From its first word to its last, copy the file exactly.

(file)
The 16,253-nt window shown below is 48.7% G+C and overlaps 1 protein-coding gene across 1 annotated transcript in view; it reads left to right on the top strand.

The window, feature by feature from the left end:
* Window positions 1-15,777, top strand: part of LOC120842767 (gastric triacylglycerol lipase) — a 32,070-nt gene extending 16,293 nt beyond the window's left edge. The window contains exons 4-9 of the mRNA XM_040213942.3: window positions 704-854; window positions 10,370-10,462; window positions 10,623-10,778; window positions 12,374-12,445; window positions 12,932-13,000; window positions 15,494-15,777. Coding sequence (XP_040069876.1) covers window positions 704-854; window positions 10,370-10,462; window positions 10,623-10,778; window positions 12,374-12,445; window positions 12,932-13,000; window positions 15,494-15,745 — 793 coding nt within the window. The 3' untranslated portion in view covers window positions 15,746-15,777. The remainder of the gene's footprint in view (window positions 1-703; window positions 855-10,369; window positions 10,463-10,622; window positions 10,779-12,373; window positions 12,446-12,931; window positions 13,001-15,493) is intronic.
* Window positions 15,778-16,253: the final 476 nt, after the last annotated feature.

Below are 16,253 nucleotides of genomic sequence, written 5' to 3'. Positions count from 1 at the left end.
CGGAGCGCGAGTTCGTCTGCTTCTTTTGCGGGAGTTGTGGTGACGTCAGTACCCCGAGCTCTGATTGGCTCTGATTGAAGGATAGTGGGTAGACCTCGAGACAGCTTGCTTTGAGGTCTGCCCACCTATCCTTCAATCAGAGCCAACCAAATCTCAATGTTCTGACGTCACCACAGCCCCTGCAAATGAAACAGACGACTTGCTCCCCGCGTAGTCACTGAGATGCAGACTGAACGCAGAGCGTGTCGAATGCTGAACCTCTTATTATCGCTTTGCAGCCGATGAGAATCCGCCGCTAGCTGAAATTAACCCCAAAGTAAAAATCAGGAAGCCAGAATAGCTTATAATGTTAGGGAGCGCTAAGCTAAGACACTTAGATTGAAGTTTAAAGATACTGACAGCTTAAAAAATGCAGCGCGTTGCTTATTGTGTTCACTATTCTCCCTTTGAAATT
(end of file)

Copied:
The 16,253-nt window shown below is 48.7% G+C and overlaps 1 protein-coding gene across 1 annotated transcript in view; it reads left to right on the top strand.

The window, feature by feature from the left end:
* Window positions 1-15,777, top strand: part of LOC120842767 (gastric triacylglycerol lipase) — a 32,070-nt gene extending 16,293 nt beyond the window's left edge. The window contains exons 4-9 of the mRNA XM_040213942.3: window positions 704-854; window positions 10,370-10,462; window positions 10,623-10,778; window positions 12,374-12,445; window positions 12,932-13,000; window positions 15,494-15,777. Coding sequence (XP_040069876.1) covers window positions 704-854; window positions 10,370-10,462; window positions 10,623-10,778; window positions 12,374-12,445; window positions 12,932-13,000; window positions 15,494-15,745 — 793 coding nt within the window. The 3' untranslated portion in view covers window positions 15,746-15,777. The remainder of the gene's footprint in view (window positions 1-703; window positions 855-10,369; window positions 10,463-10,622; window positions 10,779-12,373; window positions 12,446-12,931; window positions 13,001-15,493) is intronic.
* Window positions 15,778-16,253: the final 476 nt, after the last annotated feature.

Below are 16,253 nucleotides of genomic sequence, written 5' to 3'. Positions count from 1 at the left end.
CGGAGCGCGAGTTCGTCTGCTTCTTTTGCGGGAGTTGTGGTGACGTCAGTACCCCGAGCTCTGATTGGCTCTGATTGAAGGATAGTGGGTAGACCTCGAGACAGCTTGCTTTGAGGTCTGCCCACCTATCCTTCAATCAGAGCCAACCAAATCTCAATGTTCTGACGTCACCACAGCCCCTGCAAATGAAACAGACGACTTGCTCCCCGCGTAGTCACTGAGATGCAGACTGAACGCAGAGCGTGTCGAATGCTGAACCTCTTATTATCGCTTTGCAGCCGATGAGAATCCGCCGCTAGCTGAAATTAACCCCAAAGTAAAAATCAGGAAGCCAGAATAGCTTATAATGTTAGGGAGCGCTAAGCTAAGACACTTAGATTGAAGTTTAAAGATACTGACAGCTTAAAAAATGCAGCGCGTTGCTTATTGTGTTCACTATTCTCCCTTTGAAATT